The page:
Introduction sculptures than any template before or after”
The prehistoric world starts from the Palaeolithic era all through to the emergence of Islam. Many of the contemporary concepts of art including abstraction and expressionism trace their origin to the primeval world. The history of evolution articulates the basic ties between the government, people’s beliefs, and art.
This paper will examine the characteristics of two forms of ancient art. This will include the Greek and Roman art. It will compare and contrast the “Parthenon (447-438 BCE)” which is a Greek art to the Roman art “The Colosseum 72-80 CE”. The two examples symbolize the characteristics of each culture.
One of the most acclaimed Greek Temples is the Parthenon. The temple was built in honour of goddess Athena in 5 BCE and was located in the region of Acropolis of Athena.
The sculpture was constructed on the ruins of an older temple. The Parthenon was constructed on three marble platforms and in its architecture is based on three kinds of columns including Doric, Ionic and Corinthian columns. These columns were used in the construction of holy places. In total, the Parthenon had 46 and 19 external and interior columns respectively (Neils, 2005).
The base of the top part of the architecture was made of although it was covered with marble. The entire architecture comprised of white marble and when the sun shone on it, the southern side changed its color to gold with the northern side becoming grey. The sculpture was “provided with more sculptures than any template before or after” (Neils, 2005).It had four parts: the pedometer, metope, frieze and the statue of Athena which comprised of ivory and gold.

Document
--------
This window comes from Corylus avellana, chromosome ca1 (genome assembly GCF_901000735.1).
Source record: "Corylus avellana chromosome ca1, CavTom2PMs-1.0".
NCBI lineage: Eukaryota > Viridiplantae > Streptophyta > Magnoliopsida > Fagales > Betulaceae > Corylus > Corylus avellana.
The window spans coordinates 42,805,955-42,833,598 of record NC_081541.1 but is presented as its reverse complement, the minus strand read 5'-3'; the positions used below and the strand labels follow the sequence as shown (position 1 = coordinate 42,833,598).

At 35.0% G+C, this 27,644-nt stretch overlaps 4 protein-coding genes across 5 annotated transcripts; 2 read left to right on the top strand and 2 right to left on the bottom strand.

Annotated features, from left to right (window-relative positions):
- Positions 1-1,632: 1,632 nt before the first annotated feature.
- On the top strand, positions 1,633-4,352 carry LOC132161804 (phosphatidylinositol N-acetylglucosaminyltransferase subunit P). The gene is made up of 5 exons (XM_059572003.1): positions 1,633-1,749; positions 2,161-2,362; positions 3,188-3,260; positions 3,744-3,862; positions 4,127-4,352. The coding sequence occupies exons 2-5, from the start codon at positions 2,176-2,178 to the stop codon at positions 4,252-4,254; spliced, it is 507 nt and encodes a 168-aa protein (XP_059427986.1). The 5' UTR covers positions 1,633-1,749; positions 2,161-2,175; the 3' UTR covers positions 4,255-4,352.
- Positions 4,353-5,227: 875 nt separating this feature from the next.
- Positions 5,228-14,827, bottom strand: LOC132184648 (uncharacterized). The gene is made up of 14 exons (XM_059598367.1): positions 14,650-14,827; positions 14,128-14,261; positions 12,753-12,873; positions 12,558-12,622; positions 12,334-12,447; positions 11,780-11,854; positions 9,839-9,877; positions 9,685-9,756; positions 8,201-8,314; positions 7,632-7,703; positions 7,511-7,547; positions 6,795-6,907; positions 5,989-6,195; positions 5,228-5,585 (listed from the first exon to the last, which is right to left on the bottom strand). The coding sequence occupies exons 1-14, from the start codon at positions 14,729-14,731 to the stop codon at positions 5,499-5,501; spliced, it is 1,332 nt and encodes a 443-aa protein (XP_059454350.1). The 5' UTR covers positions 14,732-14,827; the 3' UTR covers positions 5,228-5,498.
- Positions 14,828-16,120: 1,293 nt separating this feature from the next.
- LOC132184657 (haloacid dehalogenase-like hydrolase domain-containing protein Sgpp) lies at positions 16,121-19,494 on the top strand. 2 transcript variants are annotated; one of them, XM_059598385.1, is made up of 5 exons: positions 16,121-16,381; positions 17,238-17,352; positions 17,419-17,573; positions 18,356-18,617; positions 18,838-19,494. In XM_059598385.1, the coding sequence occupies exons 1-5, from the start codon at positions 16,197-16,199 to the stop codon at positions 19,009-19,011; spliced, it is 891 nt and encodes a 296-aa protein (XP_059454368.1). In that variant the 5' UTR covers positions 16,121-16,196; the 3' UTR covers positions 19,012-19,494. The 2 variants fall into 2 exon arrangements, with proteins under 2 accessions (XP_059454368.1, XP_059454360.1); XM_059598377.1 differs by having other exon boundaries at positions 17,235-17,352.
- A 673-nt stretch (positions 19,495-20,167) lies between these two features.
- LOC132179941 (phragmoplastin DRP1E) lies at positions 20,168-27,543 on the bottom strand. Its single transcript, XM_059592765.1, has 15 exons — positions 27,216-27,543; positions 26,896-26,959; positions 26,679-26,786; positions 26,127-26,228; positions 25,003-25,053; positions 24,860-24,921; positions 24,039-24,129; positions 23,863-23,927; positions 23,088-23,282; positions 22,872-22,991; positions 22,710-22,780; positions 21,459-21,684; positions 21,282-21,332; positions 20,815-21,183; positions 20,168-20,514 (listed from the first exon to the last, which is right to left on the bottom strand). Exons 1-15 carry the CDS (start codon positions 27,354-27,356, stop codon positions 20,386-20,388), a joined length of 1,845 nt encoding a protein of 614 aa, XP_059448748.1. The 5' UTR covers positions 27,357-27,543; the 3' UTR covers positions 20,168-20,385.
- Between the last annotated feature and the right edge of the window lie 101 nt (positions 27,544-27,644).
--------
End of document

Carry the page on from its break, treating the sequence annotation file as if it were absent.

The Colosseum, on the other hand, was constructed in 72-80 CE, and is regarded as one of the best sculptures of Roman architecture. It is defined as the “troubling monument to Roman imperial power and cruelty” (Neils, 2005). It is one of the most prominent Roman structures and serves as an archetype for the contemporary colosseum. It was constructed during the reign of emperor Vespasian and rests on a six acre piece of land. As a result of its large size, the Colosseum could accommodate about 50,000 persons (Neils, 2005).
In comparing the Greek sculpture “Parthenon (447-438 BCE)” and the Roman “The Colosseum 72-80 CE”, one sees two distinct pieces of two cultures though with similar values. The function of the Colosseum was quite different from that of the Parthenon. In the primordial era, the sculpture was used for leisure activities such as gladiatorial contests, communal spectacles and animal hunts.
According to Preble and Frank, the Colloseum was built by rulers of the Flavian dynasty for pleasure and recreation (Preble & Frank, 2005). The Parthenon was architecturally built as a place of worshipping Athena who was a Greek goddess at that time and just like the other Greek temples, the building was also used as a treasury.
In contrast to the Parthenon, the Colloseum is elliptical with an entertainment ground at the centre. We can, therefore, conclude that the Parthenon is three dimensional with the Colosseum being two dimensional. The Parthenon had few entrances with the Colosseum having eighty entrances and these were marked by porches. Seventy six entrances were for the audience, three for the elites and one was for the emperor and his assistants.
Although auditoriums were built all through the Roman Empire, none were as large and luxurious like the Colosseum. It was built with concrete floor and its exterior parts were made of brick with a combination of barrel and groin vaults. The idealized figures in the body of the Colosseum were not only meant to be pleasing to look at, but acted as a symbol signifying what the Romans should struggle to be like; it was a like a training contrivance locked in a marble (Preble & Frank, 2005).